Registered user
on Aug 2, 2021 at 9:31 pm

@ The Voice of Palo Alto

It's clear when someone doesn't have children, is not educated about covid and schools, and does not understand how destructive teachers unions have been this past year and a half. Teachers Unions are the reasons schools such as PAUSD stayed closed for a full year after Mach 2020. The govt did NOT close schools. Know the facts. Do your homework.

CDC Director Redfield Says It Does Not Recommend Closing Schools, Covid Acquired ‘In The Household’.

CDC Director Redfield Nov 2020 press conference: "Schools is one of the safest places they can be." "CDC Director Robert Redfield said at the White House coronavirus task force briefing that the organization did not recommend closing schools in the spring, nor does it recommend it now. Redfield stated that research showed Covid-19 was not typically acquired in schools, but at students’ homes."

Web Link

ALL the UCSF medical staff, Stanford staff, and medical professionals across the state are advocating for school reopening: "Noble is a Professor of Emergency Medicine, and just one of the thirty UCSF health care professionals – from infectious disease experts to adolescent health specialists – calling for a reopening of California schools as soon as February 1. They say 10 months of lost learning and the mounting social isolation caused by the closures outweighs the risk posed by reopening."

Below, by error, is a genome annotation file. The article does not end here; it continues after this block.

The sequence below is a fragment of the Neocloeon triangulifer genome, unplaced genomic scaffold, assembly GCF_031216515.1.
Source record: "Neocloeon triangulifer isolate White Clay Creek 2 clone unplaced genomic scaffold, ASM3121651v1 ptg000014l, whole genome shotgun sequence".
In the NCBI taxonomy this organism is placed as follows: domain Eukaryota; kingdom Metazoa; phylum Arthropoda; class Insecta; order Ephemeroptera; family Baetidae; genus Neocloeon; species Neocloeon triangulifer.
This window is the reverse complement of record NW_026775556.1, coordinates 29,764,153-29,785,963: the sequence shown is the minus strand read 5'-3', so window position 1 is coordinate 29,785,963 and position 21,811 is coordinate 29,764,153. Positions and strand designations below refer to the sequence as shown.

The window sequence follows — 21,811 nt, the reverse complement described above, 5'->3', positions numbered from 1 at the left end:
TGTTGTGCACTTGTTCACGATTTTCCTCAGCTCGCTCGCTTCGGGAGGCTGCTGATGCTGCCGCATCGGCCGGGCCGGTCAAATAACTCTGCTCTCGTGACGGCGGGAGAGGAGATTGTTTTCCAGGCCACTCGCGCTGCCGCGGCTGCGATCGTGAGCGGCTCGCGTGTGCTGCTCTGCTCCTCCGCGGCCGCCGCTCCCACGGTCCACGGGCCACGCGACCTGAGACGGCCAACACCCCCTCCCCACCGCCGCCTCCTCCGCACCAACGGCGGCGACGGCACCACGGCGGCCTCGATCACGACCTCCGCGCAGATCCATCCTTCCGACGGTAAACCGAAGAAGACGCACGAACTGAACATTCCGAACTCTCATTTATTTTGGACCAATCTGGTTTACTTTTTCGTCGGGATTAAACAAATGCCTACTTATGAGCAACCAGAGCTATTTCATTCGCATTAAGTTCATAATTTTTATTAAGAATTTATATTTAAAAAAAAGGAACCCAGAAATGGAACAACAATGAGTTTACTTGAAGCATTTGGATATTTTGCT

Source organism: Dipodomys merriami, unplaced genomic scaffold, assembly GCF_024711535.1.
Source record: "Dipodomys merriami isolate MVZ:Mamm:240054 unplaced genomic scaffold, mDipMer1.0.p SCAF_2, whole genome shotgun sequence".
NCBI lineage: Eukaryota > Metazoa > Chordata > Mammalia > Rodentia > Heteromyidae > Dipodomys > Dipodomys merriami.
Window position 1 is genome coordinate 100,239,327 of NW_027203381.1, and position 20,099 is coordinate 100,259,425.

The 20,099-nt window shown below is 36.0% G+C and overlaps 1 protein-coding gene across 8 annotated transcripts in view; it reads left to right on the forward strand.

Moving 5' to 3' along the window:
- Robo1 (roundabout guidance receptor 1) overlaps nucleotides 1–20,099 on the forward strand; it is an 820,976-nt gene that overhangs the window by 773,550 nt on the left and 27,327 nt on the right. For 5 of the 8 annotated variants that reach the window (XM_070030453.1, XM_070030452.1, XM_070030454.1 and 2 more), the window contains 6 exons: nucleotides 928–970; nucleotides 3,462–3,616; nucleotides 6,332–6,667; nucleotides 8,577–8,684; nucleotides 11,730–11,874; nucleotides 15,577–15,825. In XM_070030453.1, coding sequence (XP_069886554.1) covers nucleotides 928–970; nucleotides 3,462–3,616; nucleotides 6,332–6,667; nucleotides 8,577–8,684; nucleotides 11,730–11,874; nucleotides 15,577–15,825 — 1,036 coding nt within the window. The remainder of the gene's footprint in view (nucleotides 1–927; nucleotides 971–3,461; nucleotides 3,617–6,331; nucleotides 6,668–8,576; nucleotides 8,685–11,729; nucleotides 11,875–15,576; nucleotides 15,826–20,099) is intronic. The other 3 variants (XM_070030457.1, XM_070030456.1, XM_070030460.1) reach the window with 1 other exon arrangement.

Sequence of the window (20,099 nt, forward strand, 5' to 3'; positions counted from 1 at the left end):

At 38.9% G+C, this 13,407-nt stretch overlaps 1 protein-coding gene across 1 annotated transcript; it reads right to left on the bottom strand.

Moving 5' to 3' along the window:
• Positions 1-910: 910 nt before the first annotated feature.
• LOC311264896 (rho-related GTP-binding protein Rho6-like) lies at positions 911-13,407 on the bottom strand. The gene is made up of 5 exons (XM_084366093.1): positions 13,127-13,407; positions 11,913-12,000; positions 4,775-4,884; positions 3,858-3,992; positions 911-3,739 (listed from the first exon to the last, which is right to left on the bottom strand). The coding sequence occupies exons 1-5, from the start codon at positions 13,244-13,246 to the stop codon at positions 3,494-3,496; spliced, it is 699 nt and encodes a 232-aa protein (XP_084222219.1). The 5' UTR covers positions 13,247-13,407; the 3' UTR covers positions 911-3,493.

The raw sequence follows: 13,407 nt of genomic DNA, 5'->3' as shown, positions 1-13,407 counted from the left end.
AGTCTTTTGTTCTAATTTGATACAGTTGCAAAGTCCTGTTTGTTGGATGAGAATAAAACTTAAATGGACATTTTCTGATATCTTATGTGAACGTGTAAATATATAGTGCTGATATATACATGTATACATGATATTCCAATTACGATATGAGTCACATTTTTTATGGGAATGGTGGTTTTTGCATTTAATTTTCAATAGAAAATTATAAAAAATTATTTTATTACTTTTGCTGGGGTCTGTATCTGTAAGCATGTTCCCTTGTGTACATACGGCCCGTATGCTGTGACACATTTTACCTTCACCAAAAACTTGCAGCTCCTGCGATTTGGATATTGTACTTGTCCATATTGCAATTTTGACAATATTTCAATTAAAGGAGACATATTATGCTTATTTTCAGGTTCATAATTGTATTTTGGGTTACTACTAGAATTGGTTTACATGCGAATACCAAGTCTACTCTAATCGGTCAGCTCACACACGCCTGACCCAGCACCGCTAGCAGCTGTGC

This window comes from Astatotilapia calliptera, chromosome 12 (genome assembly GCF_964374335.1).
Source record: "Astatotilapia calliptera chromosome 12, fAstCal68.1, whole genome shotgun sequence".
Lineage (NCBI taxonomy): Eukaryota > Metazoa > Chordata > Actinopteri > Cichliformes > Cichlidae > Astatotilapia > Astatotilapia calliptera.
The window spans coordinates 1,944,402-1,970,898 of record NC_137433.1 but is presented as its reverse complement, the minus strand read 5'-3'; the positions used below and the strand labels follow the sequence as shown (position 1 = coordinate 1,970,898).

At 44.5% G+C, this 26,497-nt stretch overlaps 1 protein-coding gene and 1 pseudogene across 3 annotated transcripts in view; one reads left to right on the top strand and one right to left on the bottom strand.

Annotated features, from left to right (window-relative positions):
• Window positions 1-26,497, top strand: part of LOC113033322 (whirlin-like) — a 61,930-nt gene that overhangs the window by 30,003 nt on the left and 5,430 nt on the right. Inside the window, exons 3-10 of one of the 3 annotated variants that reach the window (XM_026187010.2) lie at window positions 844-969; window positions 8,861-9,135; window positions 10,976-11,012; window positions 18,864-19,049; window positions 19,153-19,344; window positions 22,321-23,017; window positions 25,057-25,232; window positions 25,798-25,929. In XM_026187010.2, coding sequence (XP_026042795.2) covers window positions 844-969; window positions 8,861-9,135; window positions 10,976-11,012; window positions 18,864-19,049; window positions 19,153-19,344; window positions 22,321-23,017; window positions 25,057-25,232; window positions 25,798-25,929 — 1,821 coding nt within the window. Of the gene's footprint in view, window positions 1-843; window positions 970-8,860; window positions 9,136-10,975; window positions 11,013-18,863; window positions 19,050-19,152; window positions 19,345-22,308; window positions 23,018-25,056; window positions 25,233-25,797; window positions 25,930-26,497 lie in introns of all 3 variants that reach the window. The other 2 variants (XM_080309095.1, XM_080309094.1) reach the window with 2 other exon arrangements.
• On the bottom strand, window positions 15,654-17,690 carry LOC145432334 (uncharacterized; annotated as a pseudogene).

Web Link

Web Link

"A group of 30 UCSF medical professionals has published an open letter, calling for California schools to be reopened by February 1."
Web Link

"The Kids Were Safe The Whole Time"
Web Link



Forever Name
Registered user
Midtown
on Aug 2, 2021 at 9:38 pm
Forever Name, Midtown
Registered user
on Aug 2, 2021 at 9:38 pm

@ The Voice of Palo Alto

Unions fought to keep schools closed while city and state govt officials fought to OPEN them! Know the facts. Public School Closures, a public health disaster, falls squarely on TEACHERS UNIONS.

SF Chronical Editorial Board
"Editorial: Californians are losing faith in public schools. They're not wrong"